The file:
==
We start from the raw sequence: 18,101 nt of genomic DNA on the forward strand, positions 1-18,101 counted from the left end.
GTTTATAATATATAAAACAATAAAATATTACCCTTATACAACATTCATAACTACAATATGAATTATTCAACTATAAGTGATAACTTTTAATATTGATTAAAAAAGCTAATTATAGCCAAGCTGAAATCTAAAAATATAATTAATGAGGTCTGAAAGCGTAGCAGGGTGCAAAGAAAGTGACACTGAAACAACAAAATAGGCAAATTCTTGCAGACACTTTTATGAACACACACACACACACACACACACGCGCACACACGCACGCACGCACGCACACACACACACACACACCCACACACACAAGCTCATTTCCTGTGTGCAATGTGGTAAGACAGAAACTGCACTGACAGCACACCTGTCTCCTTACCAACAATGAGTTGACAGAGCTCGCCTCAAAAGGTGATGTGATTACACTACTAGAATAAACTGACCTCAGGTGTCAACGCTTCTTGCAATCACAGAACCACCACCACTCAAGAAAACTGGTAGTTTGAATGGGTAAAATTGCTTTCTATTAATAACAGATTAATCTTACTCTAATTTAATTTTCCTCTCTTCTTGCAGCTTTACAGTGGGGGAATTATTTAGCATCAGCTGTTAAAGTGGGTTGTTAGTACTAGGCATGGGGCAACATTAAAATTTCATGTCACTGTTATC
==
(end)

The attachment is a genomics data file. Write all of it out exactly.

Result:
We start from the raw sequence: 18,101 nt of genomic DNA on the forward strand, positions 1-18,101 counted from the left end.
GTTTATAATATATAAAACAATAAAATATTACCCTTATACAACATTCATAACTACAATATGAATTATTCAACTATAAGTGATAACTTTTAATATTGATTAAAAAAGCTAATTATAGCCAAGCTGAAATCTAAAAATATAATTAATGAGGTCTGAAAGCGTAGCAGGGTGCAAAGAAAGTGACACTGAAACAACAAAATAGGCAAATTCTTGCAGACACTTTTATGAACACACACACACACACACACACACGCGCACACACGCACGCACGCACGCACACACACACACACACACCCACACACACAAGCTCATTTCCTGTGTGCAATGTGGTAAGACAGAAACTGCACTGACAGCACACCTGTCTCCTTACCAACAATGAGTTGACAGAGCTCGCCTCAAAAGGTGATGTGATTACACTACTAGAATAAACTGACCTCAGGTGTCAACGCTTCTTGCAATCACAGAACCACCACCACTCAAGAAAACTGGTAGTTTGAATGGGTAAAATTGCTTTCTATTAATAACAGATTAATCTTACTCTAATTTAATTTTCCTCTCTTCTTGCAGCTTTACAGTGGGGGAATTATTTAGCATCAGCTGTTAAAGTGGGTTGTTAGTACTAGGCATGGGGCAACATTAAAATTTCATGTCACTGTTATC